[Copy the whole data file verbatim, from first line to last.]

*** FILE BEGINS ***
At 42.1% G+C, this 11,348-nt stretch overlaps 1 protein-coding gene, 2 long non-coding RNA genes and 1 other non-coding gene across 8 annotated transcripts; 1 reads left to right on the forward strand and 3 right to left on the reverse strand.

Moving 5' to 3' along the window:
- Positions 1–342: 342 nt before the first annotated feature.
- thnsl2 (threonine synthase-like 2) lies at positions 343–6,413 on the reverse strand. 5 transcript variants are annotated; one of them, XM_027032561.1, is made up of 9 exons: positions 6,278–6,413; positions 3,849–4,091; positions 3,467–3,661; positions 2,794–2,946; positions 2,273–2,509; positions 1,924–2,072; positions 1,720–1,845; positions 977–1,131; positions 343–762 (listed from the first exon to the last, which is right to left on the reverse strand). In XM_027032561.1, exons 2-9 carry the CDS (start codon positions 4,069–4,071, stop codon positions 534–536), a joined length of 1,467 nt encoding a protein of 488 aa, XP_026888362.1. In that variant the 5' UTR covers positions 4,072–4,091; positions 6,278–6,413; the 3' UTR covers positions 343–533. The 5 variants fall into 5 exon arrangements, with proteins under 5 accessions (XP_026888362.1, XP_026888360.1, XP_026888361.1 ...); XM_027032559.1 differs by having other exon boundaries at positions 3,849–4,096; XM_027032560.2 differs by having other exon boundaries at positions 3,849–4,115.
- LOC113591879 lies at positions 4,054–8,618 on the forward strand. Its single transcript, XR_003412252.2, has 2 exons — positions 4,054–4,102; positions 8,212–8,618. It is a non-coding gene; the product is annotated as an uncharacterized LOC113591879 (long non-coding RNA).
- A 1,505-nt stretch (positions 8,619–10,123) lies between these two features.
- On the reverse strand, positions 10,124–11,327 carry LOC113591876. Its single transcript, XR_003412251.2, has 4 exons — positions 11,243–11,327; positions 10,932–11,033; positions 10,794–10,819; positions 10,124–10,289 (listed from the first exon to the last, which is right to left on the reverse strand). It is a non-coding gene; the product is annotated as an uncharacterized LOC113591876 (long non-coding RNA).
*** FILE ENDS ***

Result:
At 42.1% G+C, this 11,348-nt stretch overlaps 1 protein-coding gene, 2 long non-coding RNA genes and 1 other non-coding gene across 8 annotated transcripts; 1 reads left to right on the forward strand and 3 right to left on the reverse strand.

Moving 5' to 3' along the window:
- Positions 1–342: 342 nt before the first annotated feature.
- thnsl2 (threonine synthase-like 2) lies at positions 343–6,413 on the reverse strand. 5 transcript variants are annotated; one of them, XM_027032561.1, is made up of 9 exons: positions 6,278–6,413; positions 3,849–4,091; positions 3,467–3,661; positions 2,794–2,946; positions 2,273–2,509; positions 1,924–2,072; positions 1,720–1,845; positions 977–1,131; positions 343–762 (listed from the first exon to the last, which is right to left on the reverse strand). In XM_027032561.1, exons 2-9 carry the CDS (start codon positions 4,069–4,071, stop codon positions 534–536), a joined length of 1,467 nt encoding a protein of 488 aa, XP_026888362.1. In that variant the 5' UTR covers positions 4,072–4,091; positions 6,278–6,413; the 3' UTR covers positions 343–533. The 5 variants fall into 5 exon arrangements, with proteins under 5 accessions (XP_026888362.1, XP_026888360.1, XP_026888361.1 ...); XM_027032559.1 differs by having other exon boundaries at positions 3,849–4,096; XM_027032560.2 differs by having other exon boundaries at positions 3,849–4,115.
- LOC113591879 lies at positions 4,054–8,618 on the forward strand. Its single transcript, XR_003412252.2, has 2 exons — positions 4,054–4,102; positions 8,212–8,618. It is a non-coding gene; the product is annotated as an uncharacterized LOC113591879 (long non-coding RNA).
- A 1,505-nt stretch (positions 8,619–10,123) lies between these two features.
- On the reverse strand, positions 10,124–11,327 carry LOC113591876. Its single transcript, XR_003412251.2, has 4 exons — positions 11,243–11,327; positions 10,932–11,033; positions 10,794–10,819; positions 10,124–10,289 (listed from the first exon to the last, which is right to left on the reverse strand). It is a non-coding gene; the product is annotated as an uncharacterized LOC113591876 (long non-coding RNA).